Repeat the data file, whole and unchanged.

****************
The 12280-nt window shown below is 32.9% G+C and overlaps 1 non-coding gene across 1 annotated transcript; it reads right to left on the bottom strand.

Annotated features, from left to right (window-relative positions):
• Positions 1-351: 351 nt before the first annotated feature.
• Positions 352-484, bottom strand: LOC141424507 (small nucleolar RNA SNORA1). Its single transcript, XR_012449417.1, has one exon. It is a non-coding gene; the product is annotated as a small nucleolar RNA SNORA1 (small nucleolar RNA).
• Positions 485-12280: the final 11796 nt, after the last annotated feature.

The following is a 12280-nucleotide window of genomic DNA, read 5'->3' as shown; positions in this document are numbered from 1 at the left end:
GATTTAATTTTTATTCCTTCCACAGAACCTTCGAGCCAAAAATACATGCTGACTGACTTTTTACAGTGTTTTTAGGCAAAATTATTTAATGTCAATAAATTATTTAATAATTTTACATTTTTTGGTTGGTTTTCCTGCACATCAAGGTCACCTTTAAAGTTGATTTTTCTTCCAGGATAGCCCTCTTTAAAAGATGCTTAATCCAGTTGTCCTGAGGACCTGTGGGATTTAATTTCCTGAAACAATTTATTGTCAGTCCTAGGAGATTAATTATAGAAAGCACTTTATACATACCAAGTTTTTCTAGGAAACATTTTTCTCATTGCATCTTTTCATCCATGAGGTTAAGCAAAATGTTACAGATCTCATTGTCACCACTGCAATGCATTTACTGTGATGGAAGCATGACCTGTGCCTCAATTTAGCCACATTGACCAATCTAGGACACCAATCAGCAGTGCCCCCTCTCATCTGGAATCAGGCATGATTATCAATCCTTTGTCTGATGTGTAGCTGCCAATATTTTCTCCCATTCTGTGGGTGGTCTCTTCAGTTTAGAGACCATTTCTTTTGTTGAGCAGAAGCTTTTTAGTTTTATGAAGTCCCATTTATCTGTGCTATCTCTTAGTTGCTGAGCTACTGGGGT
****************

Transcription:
The 12280-nt window shown below is 32.9% G+C and overlaps 1 non-coding gene across 1 annotated transcript; it reads right to left on the bottom strand.

Annotated features, from left to right (window-relative positions):
• Positions 1-351: 351 nt before the first annotated feature.
• Positions 352-484, bottom strand: LOC141424507 (small nucleolar RNA SNORA1). Its single transcript, XR_012449417.1, has one exon. It is a non-coding gene; the product is annotated as a small nucleolar RNA SNORA1 (small nucleolar RNA).
• Positions 485-12280: the final 11796 nt, after the last annotated feature.

The following is a 12280-nucleotide window of genomic DNA, read 5'->3' as shown; positions in this document are numbered from 1 at the left end:
GATTTAATTTTTATTCCTTCCACAGAACCTTCGAGCCAAAAATACATGCTGACTGACTTTTTACAGTGTTTTTAGGCAAAATTATTTAATGTCAATAAATTATTTAATAATTTTACATTTTTTGGTTGGTTTTCCTGCACATCAAGGTCACCTTTAAAGTTGATTTTTCTTCCAGGATAGCCCTCTTTAAAAGATGCTTAATCCAGTTGTCCTGAGGACCTGTGGGATTTAATTTCCTGAAACAATTTATTGTCAGTCCTAGGAGATTAATTATAGAAAGCACTTTATACATACCAAGTTTTTCTAGGAAACATTTTTCTCATTGCATCTTTTCATCCATGAGGTTAAGCAAAATGTTACAGATCTCATTGTCACCACTGCAATGCATTTACTGTGATGGAAGCATGACCTGTGCCTCAATTTAGCCACATTGACCAATCTAGGACACCAATCAGCAGTGCCCCCTCTCATCTGGAATCAGGCATGATTATCAATCCTTTGTCTGATGTGTAGCTGCCAATATTTTCTCCCATTCTGTGGGTGGTCTCTTCAGTTTAGAGACCATTTCTTTTGTTGAGCAGAAGCTTTTTAGTTTTATGAAGTCCCATTTATCTGTGCTATCTCTTAGTTGCTGAGCTACTGGGGT